As another example, before our negative rehousing project, a researcher looking into Lillian Holm would have been highly unlikely to discover this picture of her. The image was previously indexed only as “Founders’ Day 1965”:

FD244-85

Henry Scripps Booth, Josephine Hodges Waldo, Lillian Holm and Carl G. Wonnberger on Founders’ Day 1965. Photographer, Harvey Croze, neg. FD244-85. Copyright Cranbrook Archives.

Another interesting find was a series of photographs for which the index simply noted “Jack Speohr, Cranbrook School alumnus.” Wanting to know more, I looked up Speohr in the Cranbrook Institute of Science newsletter index. I learned Jack Spoehr, who graduated from Cranbrook School in 1949, and went on to study ethnological studies at Harvard. In 1950, he visited a remote part of Mexico called Cuauhtémoc, which about 75 miles southwest of Chihuahua City, where he studied the native peoples there, the Darámuli, (also called Tarahumara), who often crafted violins both for trade and for use in religious ceremonies. A short article, ‘A Visit to the Tarahumaras,’ about his observations there, is published in the Cranbrook Institute of Science Newsletter, Vol. 21 No.1, of September 1951. The first photograph, below, shows a member of the Darámuli just as Spoehr describes on page 3 of his article.

CC277-9

A member of the Darámuli (Tarahumaras). Photographer, Jack Spoehr, neg. CC277-9. Courtesy Cranbrook Archives.

CC277-13P

A member of the Darámuli (Tarahumaras) crafting a violin. Photographer, Jack Spoehr, neg. CC277-13. Courtesy Cranbrook Archives.

For those who have not been delighted by the weather recently, you will see that it was much worse in June of 1969, when there were floods at Brookside and Kingswood:

FD290-29

View of the old Meeting House during flooding at Brookside, June 1969. Photographer, Harvey Croze, neg. FD290-12. Copyright Cranbrook Archives.

FD290-22

View of the Japanese Garden bridge during flooding at Kingswood, June 1969. Photographer, Harvey Croze, neg. FD290-12. Copyright Cranbrook Archives.

Filed among the negatives, we have found numerous playbills from both the Summer Theatre series and the Ergasterion performances in the Cranbrook School series. These relate to their respective manuscript collections as well as the poster collection, which was completely digitized in 2015. It is interesting to see Sara Smith as Director of some of the plays as the Smith House Records are currently being processed and will be open for research later this year.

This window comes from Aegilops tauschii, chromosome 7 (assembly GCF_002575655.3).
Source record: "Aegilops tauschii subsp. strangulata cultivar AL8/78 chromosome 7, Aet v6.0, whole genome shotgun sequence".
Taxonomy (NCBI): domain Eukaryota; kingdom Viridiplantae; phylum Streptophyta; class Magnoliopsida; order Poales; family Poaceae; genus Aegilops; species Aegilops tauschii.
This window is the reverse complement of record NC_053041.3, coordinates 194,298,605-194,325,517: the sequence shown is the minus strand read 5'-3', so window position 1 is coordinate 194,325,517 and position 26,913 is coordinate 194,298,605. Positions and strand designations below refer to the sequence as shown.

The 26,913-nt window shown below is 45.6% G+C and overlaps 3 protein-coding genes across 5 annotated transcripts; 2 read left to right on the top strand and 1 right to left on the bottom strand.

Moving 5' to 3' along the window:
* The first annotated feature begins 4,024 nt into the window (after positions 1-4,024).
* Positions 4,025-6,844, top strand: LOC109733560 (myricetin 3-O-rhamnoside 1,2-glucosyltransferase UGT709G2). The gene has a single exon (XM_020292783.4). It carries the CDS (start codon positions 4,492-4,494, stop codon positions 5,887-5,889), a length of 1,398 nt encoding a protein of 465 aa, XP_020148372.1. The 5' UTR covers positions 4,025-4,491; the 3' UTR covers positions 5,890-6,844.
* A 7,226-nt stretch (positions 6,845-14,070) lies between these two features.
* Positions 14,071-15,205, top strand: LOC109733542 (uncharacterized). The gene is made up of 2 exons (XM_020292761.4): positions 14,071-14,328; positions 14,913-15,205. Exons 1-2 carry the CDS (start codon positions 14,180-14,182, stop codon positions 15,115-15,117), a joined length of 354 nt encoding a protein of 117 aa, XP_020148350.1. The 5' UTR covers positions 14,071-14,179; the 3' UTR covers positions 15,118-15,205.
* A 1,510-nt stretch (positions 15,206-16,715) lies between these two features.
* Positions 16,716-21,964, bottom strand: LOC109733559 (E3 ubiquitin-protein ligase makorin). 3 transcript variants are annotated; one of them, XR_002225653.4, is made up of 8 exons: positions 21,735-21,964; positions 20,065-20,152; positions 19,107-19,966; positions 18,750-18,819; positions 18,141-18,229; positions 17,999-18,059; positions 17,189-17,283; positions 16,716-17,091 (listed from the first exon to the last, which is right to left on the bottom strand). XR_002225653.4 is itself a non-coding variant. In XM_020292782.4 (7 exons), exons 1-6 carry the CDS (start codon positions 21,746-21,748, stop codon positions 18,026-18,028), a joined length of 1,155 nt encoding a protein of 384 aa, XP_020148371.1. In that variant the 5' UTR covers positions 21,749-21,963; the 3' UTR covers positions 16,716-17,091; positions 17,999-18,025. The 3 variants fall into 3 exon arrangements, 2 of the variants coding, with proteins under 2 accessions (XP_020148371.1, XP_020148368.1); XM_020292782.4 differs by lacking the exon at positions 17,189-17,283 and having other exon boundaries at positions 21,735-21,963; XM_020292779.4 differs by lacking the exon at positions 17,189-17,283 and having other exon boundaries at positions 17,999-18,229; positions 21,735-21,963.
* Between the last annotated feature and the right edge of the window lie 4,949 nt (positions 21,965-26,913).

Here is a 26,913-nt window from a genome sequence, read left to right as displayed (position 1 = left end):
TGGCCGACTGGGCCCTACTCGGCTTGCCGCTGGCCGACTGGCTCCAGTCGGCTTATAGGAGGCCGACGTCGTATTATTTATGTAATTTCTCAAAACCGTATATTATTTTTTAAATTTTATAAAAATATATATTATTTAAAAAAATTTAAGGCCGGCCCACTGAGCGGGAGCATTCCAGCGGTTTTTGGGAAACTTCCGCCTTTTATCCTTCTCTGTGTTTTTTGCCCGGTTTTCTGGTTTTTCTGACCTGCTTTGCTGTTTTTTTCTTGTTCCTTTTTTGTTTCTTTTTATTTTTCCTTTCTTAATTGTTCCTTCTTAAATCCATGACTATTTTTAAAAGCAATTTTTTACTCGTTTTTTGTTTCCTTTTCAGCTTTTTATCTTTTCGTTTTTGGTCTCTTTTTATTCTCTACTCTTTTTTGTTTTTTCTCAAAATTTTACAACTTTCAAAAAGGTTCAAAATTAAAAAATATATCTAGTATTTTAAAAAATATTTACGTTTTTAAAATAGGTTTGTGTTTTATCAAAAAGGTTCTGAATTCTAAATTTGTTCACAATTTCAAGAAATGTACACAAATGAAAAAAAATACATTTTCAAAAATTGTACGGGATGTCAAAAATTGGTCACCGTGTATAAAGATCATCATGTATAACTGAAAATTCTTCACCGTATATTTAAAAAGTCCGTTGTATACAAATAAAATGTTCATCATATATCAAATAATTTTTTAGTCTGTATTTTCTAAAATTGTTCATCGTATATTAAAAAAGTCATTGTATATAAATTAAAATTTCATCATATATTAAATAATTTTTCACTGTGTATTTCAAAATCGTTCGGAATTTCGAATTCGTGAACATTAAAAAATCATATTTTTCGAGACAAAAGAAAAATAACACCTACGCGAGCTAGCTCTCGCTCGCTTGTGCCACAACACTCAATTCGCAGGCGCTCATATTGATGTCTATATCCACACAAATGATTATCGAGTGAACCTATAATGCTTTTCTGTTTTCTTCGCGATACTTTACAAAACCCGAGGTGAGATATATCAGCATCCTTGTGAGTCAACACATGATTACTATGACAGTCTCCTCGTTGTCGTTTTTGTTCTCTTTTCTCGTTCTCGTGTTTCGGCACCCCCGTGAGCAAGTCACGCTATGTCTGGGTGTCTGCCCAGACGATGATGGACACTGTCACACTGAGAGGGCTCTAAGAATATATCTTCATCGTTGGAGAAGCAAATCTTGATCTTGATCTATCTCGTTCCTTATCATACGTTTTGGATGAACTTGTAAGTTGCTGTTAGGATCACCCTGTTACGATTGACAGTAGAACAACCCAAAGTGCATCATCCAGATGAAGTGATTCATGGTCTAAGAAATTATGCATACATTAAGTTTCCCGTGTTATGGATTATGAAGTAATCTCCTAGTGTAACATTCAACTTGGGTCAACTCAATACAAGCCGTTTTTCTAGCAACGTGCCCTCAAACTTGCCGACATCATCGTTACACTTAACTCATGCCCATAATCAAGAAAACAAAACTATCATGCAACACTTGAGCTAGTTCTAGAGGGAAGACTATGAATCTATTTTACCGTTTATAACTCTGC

Seven Sisters Flyer

The playbill for the Summer Theatre performance of Seven Sisters, 1950. Copyright Cranbrook Archives.

ST218

Seven Sisters Dress Rehearsal, 1950. Photographer, Harvey Croze, neg. #ST218-3. Copyright Cranbrook Archives.

We are very pleased to have made these new connections across existing collections within Cranbrook Archives, and are grateful to the Erb Family Foundation for enabling us to better preserve these important images.

– Laura MacNewman, Associate Archivist

New Digital Collection Focusing on the Middle East

Thanks to a generous grant from the Fred A. and Barbara M. Erb Family Foundation, thousands of negatives from the collections at Cranbrook Archives have been re-housed to ensure their long-term stability and preservation. One of these collections, which documents a research trip conducted in the Middle East by Cranbrook Institute of Science (CIS), has been digitized and is now available to users from our online database.

Domed Structures near Babylon. Photograph by Robert T. Hatt.

From 1952-1953, Dr. Robert T. Hatt (Director of CIS from 1935-1967) led an exhibition in Iraq, Syria, Jordan, and Egypt. Hatt recorded his observations in a travel journal which is part of the Robert Torrens Hatt Papers at Cranbrook Archives. In addition to his research and work as a scientist, Hatt was an avid photographer. Our collection includes more than 400 photographs taken by Hatt during his travels.

Dr. Hatt’s travel diary, 1952-1953. Courtesy Cranbrook Archives.

We are excited to share this unique collection that documents communities and antiquities which may no longer exist. Users can browse the collection image by image, or use the Search box at the top of each page in the online database.  To browse the 400+ images in the collection, click the Browse All button (next to Home).

Dr. Hatt (right) and an unidentified man in Babylon.

We hope you enjoy this new collection! Special thanks to Archives Assistants Veronica Wood and Kaitlin Scharra Eraqi for their hard work and the many hours they spent on this project.

Gina Tecos, Archivist